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Searching Truth and Knowledge

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  • Title: Truth and Knowledge: Preface
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    • that we cannot reach the ultimate principles existing beyond our
    • would exist nowhere if we did not create it ourselves. The object of
    • exists, but rather to create a completely new sphere, which when
    • considered not as copies of something existing outside us, but as
    • human existence. He who does not consider this to be his ultimate goal,
  • Title: Truth and Knowledge: Introduction
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    • given existence and concept in the cognizing subject itself;
    • Julius Bergmann, Sein und Erkennen, usw., (Existence and
    • G. Engel, Sein und Denken, (Existence and Thinking)
    • Existence), Bonn, 1876.
  • Title: Truth and Knowledge: ii. Kant's Basic Epistemological Question
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    • existence or downfall of the science of metaphysics.”
    • judgments might not exist at all. A theory of knowledge must leave
    • possibly exist otherwise.” “Experience never exhibits strict and
    • universal knowledge exists as an actual fact. These presuppositions
  • Title: Truth and Knowledge: iii. Epistemology Since Kant
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    • existing by itself, independent both of the act of representing and of
    • between thinking and existence, as well as the possibility of mediation
    • or again: How does that which exists become conscious?
    • recognizing something that exists; this is a fact that neither scepticism nor
    • me, namely, its existence in the form of representation. But how do I
    • slightest element of what could be called external existence.
    • only by first assuming the existence and interrelations of external
    • summarized as follows: If an external world exists then we do not
    • various world-views are engaged in a sort of struggle for existence in
  • Title: Truth and Knowledge: iv. The Starting Point of Epistemology
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    • investigation must begin by rejecting existing knowledge. Knowledge is
    • something brought into existence by man, something that has arisen
    • matter and spirit, body and soul, do not yet exist. Furthermore, any
    • subjectivism is not something that exists as given. It can only be a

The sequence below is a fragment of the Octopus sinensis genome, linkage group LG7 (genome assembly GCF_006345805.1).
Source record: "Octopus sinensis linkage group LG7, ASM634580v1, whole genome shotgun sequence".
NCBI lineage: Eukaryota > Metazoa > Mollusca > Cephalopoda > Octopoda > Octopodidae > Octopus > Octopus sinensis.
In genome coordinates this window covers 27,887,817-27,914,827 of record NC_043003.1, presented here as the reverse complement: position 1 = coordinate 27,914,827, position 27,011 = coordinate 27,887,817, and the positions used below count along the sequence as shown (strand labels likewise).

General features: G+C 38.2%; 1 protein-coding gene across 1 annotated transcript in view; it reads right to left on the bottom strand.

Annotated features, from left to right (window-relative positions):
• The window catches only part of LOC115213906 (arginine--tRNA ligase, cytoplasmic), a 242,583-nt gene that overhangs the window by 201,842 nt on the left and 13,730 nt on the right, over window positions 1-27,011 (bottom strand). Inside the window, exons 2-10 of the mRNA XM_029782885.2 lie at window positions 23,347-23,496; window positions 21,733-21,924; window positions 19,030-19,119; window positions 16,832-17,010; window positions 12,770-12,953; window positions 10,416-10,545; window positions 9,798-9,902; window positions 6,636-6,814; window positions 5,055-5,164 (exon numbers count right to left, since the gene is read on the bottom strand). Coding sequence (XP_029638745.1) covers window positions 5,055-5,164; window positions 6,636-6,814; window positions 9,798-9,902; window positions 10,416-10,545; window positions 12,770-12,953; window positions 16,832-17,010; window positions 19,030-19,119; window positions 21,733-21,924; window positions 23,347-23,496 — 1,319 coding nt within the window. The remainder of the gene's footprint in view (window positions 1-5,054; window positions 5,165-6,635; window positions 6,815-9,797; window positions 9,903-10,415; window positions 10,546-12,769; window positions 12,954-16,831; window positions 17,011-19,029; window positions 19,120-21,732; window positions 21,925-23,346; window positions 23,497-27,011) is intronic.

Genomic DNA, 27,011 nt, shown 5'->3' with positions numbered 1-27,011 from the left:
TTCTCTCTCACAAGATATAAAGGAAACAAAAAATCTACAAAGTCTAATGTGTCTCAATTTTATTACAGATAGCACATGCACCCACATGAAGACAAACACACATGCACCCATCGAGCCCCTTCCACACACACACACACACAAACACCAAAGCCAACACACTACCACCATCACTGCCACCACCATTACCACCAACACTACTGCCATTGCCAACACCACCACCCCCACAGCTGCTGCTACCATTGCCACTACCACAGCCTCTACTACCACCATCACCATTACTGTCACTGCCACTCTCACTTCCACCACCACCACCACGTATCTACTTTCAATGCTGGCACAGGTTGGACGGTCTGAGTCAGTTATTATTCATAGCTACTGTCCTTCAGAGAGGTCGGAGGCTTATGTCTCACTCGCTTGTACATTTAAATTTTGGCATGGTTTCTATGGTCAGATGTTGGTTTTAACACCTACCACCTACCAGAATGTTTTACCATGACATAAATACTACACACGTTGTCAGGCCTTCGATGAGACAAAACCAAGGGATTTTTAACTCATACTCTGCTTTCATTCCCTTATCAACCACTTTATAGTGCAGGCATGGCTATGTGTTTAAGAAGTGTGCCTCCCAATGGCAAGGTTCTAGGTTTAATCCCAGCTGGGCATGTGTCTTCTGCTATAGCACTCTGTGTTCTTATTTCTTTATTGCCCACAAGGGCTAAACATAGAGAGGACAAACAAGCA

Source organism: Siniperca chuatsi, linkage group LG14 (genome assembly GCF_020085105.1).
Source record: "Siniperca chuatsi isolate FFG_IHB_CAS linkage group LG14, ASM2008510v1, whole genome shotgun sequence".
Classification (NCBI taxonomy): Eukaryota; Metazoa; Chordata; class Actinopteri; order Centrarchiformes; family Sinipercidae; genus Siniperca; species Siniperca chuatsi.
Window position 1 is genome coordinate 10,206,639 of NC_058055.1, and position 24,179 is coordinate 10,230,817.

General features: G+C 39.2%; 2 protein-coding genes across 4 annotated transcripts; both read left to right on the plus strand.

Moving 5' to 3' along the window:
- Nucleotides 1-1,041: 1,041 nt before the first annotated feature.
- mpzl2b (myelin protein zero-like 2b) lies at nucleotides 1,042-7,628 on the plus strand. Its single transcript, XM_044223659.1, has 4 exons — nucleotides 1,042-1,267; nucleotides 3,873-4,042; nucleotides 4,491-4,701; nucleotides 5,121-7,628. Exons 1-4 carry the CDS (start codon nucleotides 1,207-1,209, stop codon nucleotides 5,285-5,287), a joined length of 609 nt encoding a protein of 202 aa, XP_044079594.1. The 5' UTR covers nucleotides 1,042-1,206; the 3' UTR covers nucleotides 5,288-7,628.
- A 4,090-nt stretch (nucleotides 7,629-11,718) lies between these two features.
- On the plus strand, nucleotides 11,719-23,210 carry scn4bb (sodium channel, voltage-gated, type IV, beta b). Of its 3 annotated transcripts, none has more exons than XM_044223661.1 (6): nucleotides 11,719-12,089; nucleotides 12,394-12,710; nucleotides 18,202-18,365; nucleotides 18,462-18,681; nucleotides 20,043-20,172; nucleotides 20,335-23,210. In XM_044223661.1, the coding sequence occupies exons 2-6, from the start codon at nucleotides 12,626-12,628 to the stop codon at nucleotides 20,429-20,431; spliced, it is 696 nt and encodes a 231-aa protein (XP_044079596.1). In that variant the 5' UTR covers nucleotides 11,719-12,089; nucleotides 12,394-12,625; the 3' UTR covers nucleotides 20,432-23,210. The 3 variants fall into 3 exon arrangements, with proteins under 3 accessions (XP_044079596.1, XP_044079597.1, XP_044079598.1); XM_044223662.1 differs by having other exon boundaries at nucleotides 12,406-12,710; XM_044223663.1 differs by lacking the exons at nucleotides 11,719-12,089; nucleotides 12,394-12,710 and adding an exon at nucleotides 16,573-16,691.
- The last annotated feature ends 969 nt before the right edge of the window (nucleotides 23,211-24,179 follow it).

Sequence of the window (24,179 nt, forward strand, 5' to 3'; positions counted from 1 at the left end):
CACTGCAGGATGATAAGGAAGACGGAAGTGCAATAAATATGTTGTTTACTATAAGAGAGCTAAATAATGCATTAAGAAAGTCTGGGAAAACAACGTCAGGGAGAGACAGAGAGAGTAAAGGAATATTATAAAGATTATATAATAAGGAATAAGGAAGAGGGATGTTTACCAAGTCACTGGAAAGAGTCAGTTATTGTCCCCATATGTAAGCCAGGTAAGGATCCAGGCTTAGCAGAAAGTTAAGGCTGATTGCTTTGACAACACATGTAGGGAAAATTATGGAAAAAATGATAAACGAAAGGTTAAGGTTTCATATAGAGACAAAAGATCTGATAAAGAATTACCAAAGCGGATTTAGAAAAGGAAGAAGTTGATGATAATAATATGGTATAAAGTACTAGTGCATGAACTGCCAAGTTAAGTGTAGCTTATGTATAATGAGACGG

• beyond our consciousness and recognize actual existence; where can the
    • existence, another as appearance, this as cause and that as effect;
    • set to work, where something exists which is akin to cognition. If
    • this, cognition would not exist at all. I can only ask questions about
    • described above. If this exists, cognition can be explained, but not
    • exists; and that somewhere in this “given” the above described
  • Title: Truth and Knowledge: v. Cognition and Reality
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    • connection within the given world-picture, and it exists as little
    • without the facts it governs as the facts exist without the law.
    • given from the first, no knowledge would exist, and the need to go
    • alone, no knowledge would exist either. What we ourselves produce we
  • Title: Truth and Knowledge: vi. Epistemology Free of Assumptions and Fichtes Science of Knowledge
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    • by the activity of consciousness. Consciousness as a reality exists
    • (essence) of which consists merely in postulating its own existence.”
    • also exists as something merely directly given, so that it does not
    • proposition does not mean a exists, but rather: if a exists,
    • possible only on condition that there exists in the I something which
    • judgment: If the I exists, then the I exists, is meaningless. The I is
    • existence: I simply am. Fichte also expresses this as follows:
    • postulates? The judgment is made: If a exists, then so does a.
    • this: The I postulates its existence. This existence is a category.
    • out to prove that the I “exists.” Had he worked out the concept of
    • being, of existence. In doing so, he also limits the absolute activity
    • existence,” everything else the I does must be conditioned. But then,
    • direction, not as merely postulating existence, but revealing many
    • which a new world is revealed which does not exist for the ordinary man at
    • that is, seeing the foundation of existence which, just because it is
  • Title: Truth and Knowledge: vii. Epistemological Conclusion
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    • concepts such as existence, substance, space, time, etc., without
    • speaks of reality as existing in different forms. For example,
    • two kinds of existence are given to us in it, and these opposites
    • and ideal.” (¶ 15) “What exists in space and time is
    • material, but the foundation of all processes of existence, the subject
    • of life, this also exists, but as an ideal; it has ideal being.”
  • Title: Truth and Knowledge: viii. Practical Conclusion
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    • existence, would never come to existence as such. The very nature of

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